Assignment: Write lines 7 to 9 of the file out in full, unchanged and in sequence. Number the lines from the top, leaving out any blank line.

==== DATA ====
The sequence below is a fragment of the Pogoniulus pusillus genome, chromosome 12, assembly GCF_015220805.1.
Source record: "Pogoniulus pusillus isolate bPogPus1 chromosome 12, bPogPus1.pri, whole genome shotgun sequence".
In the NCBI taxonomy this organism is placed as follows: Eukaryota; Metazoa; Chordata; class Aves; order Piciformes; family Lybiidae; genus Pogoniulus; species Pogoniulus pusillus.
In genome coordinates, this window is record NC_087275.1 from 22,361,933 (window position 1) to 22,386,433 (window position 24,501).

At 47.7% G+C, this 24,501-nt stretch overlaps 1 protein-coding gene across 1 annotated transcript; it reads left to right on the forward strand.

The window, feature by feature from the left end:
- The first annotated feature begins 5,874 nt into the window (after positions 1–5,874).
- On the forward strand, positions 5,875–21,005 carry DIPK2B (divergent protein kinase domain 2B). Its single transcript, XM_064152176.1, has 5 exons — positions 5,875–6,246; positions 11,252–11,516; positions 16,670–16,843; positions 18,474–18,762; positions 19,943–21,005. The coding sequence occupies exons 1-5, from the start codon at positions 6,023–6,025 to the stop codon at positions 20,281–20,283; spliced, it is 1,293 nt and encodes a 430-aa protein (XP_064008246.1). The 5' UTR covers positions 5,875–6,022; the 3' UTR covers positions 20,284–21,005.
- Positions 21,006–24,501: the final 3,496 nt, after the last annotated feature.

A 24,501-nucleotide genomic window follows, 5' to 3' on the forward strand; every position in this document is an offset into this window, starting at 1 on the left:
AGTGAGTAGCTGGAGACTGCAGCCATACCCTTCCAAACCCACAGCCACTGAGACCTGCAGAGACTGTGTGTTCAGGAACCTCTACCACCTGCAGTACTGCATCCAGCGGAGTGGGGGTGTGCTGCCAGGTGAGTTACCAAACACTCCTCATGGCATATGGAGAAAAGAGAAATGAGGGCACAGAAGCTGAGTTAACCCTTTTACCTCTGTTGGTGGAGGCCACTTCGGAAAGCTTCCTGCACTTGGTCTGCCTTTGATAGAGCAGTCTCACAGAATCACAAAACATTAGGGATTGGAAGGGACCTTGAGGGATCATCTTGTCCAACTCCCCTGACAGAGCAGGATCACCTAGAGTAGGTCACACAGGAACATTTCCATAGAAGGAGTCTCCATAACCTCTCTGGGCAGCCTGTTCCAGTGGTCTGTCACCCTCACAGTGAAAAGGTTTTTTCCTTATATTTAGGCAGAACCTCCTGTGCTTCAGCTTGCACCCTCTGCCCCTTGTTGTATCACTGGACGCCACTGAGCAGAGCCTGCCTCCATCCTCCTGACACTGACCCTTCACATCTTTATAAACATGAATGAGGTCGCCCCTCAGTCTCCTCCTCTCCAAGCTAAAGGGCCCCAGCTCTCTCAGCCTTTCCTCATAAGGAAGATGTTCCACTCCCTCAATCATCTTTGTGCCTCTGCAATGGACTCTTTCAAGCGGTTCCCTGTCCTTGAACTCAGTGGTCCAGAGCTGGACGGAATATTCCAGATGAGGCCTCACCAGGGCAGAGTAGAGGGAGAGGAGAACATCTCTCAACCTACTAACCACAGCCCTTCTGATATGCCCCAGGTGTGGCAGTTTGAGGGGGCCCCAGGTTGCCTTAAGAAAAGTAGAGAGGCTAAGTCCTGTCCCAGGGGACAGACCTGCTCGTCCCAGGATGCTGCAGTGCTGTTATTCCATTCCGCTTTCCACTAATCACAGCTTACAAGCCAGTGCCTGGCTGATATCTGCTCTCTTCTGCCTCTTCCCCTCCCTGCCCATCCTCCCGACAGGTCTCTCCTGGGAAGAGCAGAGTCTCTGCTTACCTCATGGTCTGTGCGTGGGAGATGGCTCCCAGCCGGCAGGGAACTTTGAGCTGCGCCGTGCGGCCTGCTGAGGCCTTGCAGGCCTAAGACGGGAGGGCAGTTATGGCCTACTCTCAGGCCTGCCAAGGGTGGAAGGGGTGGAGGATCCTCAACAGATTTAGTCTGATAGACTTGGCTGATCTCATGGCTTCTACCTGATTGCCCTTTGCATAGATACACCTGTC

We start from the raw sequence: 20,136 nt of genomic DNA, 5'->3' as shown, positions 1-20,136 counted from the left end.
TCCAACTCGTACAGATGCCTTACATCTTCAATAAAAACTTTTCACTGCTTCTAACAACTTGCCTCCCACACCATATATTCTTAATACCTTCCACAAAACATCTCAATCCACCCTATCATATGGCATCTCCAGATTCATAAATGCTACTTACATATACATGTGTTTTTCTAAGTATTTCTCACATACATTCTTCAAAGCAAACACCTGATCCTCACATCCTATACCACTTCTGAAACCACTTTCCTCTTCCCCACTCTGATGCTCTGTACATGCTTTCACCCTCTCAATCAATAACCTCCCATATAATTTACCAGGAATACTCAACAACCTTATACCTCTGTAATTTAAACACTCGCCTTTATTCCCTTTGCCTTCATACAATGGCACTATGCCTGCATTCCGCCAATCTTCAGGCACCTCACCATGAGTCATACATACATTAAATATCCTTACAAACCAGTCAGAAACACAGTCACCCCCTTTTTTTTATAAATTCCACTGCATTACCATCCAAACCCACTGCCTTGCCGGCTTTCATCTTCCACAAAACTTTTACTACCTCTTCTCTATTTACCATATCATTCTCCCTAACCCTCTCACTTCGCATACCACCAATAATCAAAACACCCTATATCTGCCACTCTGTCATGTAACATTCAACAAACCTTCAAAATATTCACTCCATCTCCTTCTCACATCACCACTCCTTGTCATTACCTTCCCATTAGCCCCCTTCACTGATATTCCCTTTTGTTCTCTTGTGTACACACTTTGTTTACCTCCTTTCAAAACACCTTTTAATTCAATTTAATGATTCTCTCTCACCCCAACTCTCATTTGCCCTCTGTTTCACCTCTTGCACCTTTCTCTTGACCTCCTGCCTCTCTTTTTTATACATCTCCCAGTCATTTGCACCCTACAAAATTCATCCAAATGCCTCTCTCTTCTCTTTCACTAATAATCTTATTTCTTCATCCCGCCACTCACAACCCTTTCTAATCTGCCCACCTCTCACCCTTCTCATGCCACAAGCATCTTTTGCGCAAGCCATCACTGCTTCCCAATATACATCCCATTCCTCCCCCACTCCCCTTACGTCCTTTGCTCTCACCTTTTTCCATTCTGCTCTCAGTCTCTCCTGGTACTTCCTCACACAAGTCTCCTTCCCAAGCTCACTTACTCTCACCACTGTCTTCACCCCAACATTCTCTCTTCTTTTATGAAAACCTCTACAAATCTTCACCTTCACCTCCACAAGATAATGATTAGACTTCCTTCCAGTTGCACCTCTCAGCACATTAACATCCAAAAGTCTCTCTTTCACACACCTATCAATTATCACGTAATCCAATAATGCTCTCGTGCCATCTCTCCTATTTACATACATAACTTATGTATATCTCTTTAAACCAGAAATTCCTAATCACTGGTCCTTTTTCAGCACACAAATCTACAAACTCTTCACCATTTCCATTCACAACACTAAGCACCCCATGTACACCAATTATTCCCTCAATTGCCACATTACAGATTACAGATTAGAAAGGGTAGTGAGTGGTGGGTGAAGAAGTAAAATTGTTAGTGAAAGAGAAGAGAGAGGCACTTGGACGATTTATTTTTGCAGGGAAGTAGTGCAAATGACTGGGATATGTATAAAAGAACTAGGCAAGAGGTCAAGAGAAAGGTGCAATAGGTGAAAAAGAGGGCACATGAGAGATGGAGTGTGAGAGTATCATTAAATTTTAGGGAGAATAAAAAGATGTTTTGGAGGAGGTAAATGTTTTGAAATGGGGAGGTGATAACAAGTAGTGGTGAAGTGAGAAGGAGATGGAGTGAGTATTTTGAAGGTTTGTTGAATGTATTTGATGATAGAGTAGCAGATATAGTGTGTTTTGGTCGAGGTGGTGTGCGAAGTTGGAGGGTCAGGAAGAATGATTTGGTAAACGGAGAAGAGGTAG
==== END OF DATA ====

- The first annotated feature begins 5,874 nt into the window (after positions 1–5,874).
- On the forward strand, positions 5,875–21,005 carry DIPK2B (divergent protein kinase domain 2B). Its single transcript, XM_064152176.1, has 5 exons — positions 5,875–6,246; positions 11,252–11,516; positions 16,670–16,843; positions 18,474–18,762; positions 19,943–21,005. The coding sequence occupies exons 1-5, from the start codon at positions 6,023–6,025 to the stop codon at positions 20,281–20,283; spliced, it is 1,293 nt and encodes a 430-aa protein (XP_064008246.1). The 5' UTR covers positions 5,875–6,022; the 3' UTR covers positions 20,284–21,005.
- Positions 21,006–24,501: the final 3,496 nt, after the last annotated feature.